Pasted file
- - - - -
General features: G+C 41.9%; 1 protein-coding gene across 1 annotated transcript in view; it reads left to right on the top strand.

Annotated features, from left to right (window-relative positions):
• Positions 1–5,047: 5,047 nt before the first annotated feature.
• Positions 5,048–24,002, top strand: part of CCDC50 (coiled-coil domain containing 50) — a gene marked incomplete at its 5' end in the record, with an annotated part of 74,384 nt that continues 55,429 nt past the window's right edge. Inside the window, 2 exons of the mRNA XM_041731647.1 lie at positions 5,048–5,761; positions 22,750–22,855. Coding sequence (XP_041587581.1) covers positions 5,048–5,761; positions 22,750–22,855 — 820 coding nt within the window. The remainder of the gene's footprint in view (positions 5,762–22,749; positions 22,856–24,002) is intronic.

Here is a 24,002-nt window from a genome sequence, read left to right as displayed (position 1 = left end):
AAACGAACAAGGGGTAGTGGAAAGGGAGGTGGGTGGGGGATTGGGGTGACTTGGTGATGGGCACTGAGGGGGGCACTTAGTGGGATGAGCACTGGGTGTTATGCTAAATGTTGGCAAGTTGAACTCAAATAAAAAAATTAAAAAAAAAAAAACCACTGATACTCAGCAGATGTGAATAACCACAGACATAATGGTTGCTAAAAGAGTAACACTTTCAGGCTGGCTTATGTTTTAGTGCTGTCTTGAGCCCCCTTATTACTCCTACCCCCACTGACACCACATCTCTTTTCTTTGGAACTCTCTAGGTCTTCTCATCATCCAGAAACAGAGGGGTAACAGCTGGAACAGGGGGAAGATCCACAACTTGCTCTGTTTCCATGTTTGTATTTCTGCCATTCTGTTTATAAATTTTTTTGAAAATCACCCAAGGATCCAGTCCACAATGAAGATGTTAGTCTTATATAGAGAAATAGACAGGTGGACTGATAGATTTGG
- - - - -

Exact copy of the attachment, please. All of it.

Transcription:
General features: G+C 41.9%; 1 protein-coding gene across 1 annotated transcript in view; it reads left to right on the top strand.

Annotated features, from left to right (window-relative positions):
• Positions 1–5,047: 5,047 nt before the first annotated feature.
• Positions 5,048–24,002, top strand: part of CCDC50 (coiled-coil domain containing 50) — a gene marked incomplete at its 5' end in the record, with an annotated part of 74,384 nt that continues 55,429 nt past the window's right edge. Inside the window, 2 exons of the mRNA XM_041731647.1 lie at positions 5,048–5,761; positions 22,750–22,855. Coding sequence (XP_041587581.1) covers positions 5,048–5,761; positions 22,750–22,855 — 820 coding nt within the window. The remainder of the gene's footprint in view (positions 5,762–22,749; positions 22,856–24,002) is intronic.

Here is a 24,002-nt window from a genome sequence, read left to right as displayed (position 1 = left end):
AAACGAACAAGGGGTAGTGGAAAGGGAGGTGGGTGGGGGATTGGGGTGACTTGGTGATGGGCACTGAGGGGGGCACTTAGTGGGATGAGCACTGGGTGTTATGCTAAATGTTGGCAAGTTGAACTCAAATAAAAAAATTAAAAAAAAAAAAACCACTGATACTCAGCAGATGTGAATAACCACAGACATAATGGTTGCTAAAAGAGTAACACTTTCAGGCTGGCTTATGTTTTAGTGCTGTCTTGAGCCCCCTTATTACTCCTACCCCCACTGACACCACATCTCTTTTCTTTGGAACTCTCTAGGTCTTCTCATCATCCAGAAACAGAGGGGTAACAGCTGGAACAGGGGGAAGATCCACAACTTGCTCTGTTTCCATGTTTGTATTTCTGCCATTCTGTTTATAAATTTTTTTGAAAATCACCCAAGGATCCAGTCCACAATGAAGATGTTAGTCTTATATAGAGAAATAGACAGGTGGACTGATAGATTTGG